Even 'radical products' like the cement industry have adopted this model. Read more here..
Having been used to working in product companies I was in for a surprise when I first joined a service provider company in 2006 whose entire business model was based on customer acquisition and their retention based on monthly subscriptions for the service provided.
The world economy as we know it, has always been a product driven economy. We bought a house to live in, got a car to move around, stayed at hotels when we travelled and what not. But today, we find it more comfortable taking an Uber to commute and we find almost every product that we use slowly moving into a subscription-based model.
There are even some radical products like the cement industry that have adopted this model. Assuming you are buying cement to make the floor of the house, there are subscription models available today which take care of your floors for a monthly subscription ... totally unimaginable a few years ago.
Or let's look at Dollar Shave club...
Dollar Shave Club is an American company that delivers razors and other personal grooming products to customers by mail. It delivers razor blades on a monthly basis and offers additional grooming products for home delivery. The company has been now acquired by Unilever for a billion dollars. A service that one would never imagine being delivered via subscriptions and also becoming so successful at it!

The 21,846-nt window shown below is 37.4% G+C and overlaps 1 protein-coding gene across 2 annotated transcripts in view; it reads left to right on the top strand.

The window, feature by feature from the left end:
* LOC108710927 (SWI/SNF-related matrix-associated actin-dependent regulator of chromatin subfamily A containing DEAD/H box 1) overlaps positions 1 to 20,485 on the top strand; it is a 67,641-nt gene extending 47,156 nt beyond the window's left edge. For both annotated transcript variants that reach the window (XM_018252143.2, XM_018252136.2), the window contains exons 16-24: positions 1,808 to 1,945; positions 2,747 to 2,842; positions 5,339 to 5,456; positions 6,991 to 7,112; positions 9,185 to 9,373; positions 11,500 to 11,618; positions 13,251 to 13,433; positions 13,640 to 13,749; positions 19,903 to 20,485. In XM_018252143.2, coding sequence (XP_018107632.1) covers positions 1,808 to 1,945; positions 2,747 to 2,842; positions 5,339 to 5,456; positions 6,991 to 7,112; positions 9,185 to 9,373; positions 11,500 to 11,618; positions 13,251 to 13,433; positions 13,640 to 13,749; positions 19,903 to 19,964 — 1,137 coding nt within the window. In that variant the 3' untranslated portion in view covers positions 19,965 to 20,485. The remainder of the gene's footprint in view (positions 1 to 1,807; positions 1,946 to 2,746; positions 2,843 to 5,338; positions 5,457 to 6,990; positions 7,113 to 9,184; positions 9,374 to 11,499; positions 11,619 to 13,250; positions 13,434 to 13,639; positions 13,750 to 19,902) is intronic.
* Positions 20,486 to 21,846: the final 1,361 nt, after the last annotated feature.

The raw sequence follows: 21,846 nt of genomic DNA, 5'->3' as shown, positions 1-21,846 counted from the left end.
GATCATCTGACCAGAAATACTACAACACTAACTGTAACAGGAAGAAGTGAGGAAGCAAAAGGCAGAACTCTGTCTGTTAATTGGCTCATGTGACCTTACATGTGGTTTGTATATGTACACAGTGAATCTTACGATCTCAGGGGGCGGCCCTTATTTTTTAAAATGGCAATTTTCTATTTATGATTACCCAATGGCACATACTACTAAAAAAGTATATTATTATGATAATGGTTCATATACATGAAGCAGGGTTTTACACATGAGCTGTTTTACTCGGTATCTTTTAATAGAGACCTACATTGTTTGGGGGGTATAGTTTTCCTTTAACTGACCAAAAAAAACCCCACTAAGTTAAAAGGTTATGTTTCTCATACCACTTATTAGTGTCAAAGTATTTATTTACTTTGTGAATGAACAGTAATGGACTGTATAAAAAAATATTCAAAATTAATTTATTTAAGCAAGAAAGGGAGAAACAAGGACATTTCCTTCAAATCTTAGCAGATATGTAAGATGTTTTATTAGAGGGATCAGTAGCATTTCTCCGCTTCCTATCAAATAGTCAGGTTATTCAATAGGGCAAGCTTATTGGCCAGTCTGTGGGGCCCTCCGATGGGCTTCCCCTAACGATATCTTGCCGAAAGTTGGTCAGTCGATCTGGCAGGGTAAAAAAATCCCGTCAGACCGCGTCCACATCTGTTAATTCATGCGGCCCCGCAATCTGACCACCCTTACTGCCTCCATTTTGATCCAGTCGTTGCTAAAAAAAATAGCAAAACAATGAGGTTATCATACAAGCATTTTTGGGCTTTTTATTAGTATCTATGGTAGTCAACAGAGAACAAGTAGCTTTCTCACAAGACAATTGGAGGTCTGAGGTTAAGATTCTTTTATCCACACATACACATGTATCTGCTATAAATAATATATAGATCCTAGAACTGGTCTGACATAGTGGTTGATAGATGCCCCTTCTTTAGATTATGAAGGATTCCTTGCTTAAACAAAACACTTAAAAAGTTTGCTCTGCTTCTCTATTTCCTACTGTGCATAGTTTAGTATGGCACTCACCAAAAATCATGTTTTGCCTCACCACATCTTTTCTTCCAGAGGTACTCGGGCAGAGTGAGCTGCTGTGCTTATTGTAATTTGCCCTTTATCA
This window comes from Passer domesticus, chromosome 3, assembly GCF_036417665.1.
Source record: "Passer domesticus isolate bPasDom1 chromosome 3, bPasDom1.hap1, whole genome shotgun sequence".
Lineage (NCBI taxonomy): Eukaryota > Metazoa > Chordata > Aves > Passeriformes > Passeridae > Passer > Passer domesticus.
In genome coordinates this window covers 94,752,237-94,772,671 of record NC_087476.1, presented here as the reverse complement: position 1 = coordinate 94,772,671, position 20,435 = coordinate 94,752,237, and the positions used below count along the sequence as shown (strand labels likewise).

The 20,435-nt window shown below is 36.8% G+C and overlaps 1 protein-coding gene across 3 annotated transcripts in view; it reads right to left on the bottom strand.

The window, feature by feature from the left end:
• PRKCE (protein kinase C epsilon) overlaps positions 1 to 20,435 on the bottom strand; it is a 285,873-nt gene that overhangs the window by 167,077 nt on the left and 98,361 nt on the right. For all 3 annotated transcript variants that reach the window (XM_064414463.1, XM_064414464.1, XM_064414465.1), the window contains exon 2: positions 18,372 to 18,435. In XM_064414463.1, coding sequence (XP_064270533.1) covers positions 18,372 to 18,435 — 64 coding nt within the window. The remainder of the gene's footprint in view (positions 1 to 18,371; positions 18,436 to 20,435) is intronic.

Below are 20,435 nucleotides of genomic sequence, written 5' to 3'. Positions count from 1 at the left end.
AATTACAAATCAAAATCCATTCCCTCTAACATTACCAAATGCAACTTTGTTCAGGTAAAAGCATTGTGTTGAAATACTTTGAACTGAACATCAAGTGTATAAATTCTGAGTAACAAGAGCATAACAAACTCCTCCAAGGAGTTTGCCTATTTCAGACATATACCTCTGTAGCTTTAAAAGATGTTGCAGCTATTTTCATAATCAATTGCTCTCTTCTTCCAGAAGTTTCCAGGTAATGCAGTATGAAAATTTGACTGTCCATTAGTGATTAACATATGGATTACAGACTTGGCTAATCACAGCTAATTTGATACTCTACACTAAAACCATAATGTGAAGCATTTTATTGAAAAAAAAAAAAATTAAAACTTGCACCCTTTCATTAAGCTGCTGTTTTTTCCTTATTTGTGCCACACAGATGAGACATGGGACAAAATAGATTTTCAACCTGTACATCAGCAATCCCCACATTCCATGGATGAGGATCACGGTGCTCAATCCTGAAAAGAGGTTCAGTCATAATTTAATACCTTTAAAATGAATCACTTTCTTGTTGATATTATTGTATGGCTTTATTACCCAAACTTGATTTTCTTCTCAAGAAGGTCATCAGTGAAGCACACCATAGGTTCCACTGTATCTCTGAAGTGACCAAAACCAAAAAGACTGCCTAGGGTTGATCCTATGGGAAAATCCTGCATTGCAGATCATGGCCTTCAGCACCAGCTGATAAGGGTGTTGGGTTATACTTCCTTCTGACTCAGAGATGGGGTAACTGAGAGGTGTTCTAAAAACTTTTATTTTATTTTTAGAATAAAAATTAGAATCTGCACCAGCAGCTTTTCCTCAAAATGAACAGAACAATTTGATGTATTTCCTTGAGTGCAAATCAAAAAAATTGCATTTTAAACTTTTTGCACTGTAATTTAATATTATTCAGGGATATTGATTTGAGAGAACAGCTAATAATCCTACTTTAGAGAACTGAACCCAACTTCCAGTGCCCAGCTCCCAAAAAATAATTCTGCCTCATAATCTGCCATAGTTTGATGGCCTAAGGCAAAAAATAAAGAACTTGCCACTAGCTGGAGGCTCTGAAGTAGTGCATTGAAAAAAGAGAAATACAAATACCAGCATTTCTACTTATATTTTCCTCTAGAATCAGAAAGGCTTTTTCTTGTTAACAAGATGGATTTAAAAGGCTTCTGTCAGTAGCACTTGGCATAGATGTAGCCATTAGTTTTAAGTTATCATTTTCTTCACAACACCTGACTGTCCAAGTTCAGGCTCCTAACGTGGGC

So what is a subscription business model?
The subscription-based business model is a business model that charges customers a recurring fee, typically monthly or yearly, to access a product or service. This drive for being in the subscription business is leading to two types of players emerging:
New companies that started off as a subscription service only like Netflix, Amazon or a Surf Air and existing companies like Adobe and Caterpillar which were traditionally product companies and have disrupted themselves successfully by adopting the subscription business model.
Let's take a look at the key factors which are driving success in this new economy.
1. Belonging and Being Known
Two persistent problems with subscription marketing which haven't changed in the evolution from the old to the new model is the need to find new customers and keep them once you have them. In the old world, subscriptions were largely transactional businesses that were maintained with "hard" relationships. Companies made it difficult for customers to cancel.
Today, subscription programs must have a much softer relationship with customers. It depends on understanding each and every customer and meeting their individual needs.
2. Anticipation and Surprise
Every time a customer opens a subscription package, he or she is opening a gift, not just finding another box tossed on the doorstep. Each package needs to include something interesting and even more engaging than the last shipment to inspire and delight.
3. Curation, Exclusivity and Discovery
People today are overwhelmed by an abundance of choice. One of the essential values in subscription services is its ability to curate the experience with product selection based on the specific needs and interests of the customer. A subscription plan can be a convenient way for customers to discover wonderful things that make their lives more interesting, more fun and more fulfilling.
4. Portioning and Cadence